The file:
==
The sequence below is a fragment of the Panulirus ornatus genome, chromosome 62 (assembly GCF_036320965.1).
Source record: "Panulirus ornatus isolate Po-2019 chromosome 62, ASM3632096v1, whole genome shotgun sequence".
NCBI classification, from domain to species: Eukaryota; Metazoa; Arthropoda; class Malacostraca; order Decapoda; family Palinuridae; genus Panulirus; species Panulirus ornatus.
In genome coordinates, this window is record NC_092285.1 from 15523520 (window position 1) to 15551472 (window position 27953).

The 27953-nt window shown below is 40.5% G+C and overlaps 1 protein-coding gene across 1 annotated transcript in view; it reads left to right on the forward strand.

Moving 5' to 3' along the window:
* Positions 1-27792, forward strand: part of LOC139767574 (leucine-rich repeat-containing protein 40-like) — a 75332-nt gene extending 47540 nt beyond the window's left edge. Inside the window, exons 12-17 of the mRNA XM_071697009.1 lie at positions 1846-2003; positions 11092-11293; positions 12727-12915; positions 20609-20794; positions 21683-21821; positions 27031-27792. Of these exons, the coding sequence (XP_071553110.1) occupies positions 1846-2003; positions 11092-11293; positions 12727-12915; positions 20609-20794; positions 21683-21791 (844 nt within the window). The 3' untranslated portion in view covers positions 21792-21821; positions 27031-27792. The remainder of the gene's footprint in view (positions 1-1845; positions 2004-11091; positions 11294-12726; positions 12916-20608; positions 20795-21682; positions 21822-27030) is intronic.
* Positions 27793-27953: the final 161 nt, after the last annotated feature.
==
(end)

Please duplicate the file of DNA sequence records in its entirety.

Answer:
The sequence below is a fragment of the Panulirus ornatus genome, chromosome 62 (assembly GCF_036320965.1).
Source record: "Panulirus ornatus isolate Po-2019 chromosome 62, ASM3632096v1, whole genome shotgun sequence".
NCBI classification, from domain to species: Eukaryota; Metazoa; Arthropoda; class Malacostraca; order Decapoda; family Palinuridae; genus Panulirus; species Panulirus ornatus.
In genome coordinates, this window is record NC_092285.1 from 15523520 (window position 1) to 15551472 (window position 27953).

The 27953-nt window shown below is 40.5% G+C and overlaps 1 protein-coding gene across 1 annotated transcript in view; it reads left to right on the forward strand.

Moving 5' to 3' along the window:
* Positions 1-27792, forward strand: part of LOC139767574 (leucine-rich repeat-containing protein 40-like) — a 75332-nt gene extending 47540 nt beyond the window's left edge. Inside the window, exons 12-17 of the mRNA XM_071697009.1 lie at positions 1846-2003; positions 11092-11293; positions 12727-12915; positions 20609-20794; positions 21683-21821; positions 27031-27792. Of these exons, the coding sequence (XP_071553110.1) occupies positions 1846-2003; positions 11092-11293; positions 12727-12915; positions 20609-20794; positions 21683-21791 (844 nt within the window). The 3' untranslated portion in view covers positions 21792-21821; positions 27031-27792. The remainder of the gene's footprint in view (positions 1-1845; positions 2004-11091; positions 11294-12726; positions 12916-20608; positions 20795-21682; positions 21822-27030) is intronic.
* Positions 27793-27953: the final 161 nt, after the last annotated feature.